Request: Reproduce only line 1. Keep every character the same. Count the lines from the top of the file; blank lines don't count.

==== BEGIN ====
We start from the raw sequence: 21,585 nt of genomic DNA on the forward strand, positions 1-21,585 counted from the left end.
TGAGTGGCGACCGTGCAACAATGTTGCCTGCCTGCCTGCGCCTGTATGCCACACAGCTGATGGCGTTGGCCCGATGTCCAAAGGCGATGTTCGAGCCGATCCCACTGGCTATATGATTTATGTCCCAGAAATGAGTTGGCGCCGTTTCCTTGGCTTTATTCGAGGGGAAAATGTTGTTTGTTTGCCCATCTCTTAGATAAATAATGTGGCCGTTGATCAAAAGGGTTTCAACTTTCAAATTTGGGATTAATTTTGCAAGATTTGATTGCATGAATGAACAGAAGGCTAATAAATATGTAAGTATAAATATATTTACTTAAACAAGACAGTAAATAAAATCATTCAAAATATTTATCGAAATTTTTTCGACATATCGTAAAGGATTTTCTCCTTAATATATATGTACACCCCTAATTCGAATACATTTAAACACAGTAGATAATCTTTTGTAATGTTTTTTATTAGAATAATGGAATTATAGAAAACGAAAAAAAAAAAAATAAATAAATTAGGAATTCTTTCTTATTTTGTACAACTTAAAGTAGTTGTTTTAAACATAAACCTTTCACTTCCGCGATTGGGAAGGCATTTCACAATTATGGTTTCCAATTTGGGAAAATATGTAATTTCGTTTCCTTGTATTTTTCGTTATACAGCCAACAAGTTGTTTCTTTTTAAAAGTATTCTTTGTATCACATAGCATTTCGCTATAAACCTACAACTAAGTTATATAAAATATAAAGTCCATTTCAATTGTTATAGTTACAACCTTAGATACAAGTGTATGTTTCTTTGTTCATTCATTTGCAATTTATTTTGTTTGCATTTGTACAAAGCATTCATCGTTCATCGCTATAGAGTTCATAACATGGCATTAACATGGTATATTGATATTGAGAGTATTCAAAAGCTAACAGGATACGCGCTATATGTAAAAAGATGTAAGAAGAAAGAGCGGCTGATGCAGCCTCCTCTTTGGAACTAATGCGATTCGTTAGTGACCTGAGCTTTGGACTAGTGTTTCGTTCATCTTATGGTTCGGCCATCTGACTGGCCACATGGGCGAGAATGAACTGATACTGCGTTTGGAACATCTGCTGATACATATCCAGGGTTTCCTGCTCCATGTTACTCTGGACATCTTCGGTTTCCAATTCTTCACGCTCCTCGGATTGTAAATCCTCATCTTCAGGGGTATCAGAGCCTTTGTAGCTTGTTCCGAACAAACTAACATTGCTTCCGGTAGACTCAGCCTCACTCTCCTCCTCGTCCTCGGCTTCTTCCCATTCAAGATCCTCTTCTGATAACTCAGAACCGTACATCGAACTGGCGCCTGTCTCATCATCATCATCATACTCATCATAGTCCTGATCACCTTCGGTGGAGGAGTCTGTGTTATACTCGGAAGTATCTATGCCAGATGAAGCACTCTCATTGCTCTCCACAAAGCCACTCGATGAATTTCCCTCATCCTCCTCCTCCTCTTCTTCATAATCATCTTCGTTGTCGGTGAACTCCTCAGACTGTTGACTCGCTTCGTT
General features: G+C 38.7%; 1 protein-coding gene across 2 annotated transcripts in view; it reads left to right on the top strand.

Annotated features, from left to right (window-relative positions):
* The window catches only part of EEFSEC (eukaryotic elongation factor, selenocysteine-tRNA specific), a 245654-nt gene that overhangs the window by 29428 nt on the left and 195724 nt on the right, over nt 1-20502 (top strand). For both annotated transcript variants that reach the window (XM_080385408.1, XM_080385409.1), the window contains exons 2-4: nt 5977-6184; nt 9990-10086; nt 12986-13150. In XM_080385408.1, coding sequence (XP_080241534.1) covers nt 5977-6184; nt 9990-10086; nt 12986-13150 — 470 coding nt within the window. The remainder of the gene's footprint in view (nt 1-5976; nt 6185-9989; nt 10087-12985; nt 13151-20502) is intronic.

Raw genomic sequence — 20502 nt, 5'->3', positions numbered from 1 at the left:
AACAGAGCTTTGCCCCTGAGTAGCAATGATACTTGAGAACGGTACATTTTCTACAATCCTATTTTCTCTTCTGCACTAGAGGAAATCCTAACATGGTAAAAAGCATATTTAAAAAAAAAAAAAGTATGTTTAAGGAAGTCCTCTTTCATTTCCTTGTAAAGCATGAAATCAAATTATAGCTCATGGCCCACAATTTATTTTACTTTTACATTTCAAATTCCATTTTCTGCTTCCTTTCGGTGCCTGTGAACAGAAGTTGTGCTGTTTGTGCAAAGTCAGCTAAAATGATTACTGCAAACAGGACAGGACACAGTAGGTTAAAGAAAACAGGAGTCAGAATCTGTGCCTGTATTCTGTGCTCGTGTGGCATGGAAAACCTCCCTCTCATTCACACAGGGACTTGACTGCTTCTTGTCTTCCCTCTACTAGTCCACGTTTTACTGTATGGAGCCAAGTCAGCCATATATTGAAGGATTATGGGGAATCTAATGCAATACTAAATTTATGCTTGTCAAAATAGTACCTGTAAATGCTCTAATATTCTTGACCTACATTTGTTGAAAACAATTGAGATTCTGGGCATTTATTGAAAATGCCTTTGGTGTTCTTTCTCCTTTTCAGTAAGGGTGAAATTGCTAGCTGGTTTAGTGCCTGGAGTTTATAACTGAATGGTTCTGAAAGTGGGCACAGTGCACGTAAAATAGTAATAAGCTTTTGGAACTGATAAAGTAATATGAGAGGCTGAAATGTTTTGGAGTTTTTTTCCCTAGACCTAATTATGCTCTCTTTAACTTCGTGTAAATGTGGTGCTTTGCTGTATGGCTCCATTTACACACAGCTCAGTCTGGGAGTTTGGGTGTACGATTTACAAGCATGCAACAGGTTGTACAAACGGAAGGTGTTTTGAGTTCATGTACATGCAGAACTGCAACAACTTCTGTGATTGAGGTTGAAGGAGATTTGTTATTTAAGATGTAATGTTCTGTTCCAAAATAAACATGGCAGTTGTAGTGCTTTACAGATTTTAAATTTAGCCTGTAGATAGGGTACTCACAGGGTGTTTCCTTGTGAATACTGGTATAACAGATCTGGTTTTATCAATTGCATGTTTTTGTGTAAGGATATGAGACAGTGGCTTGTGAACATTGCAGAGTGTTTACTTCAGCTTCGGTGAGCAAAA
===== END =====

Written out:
We start from the raw sequence: 21,585 nt of genomic DNA on the forward strand, positions 1-21,585 counted from the left end.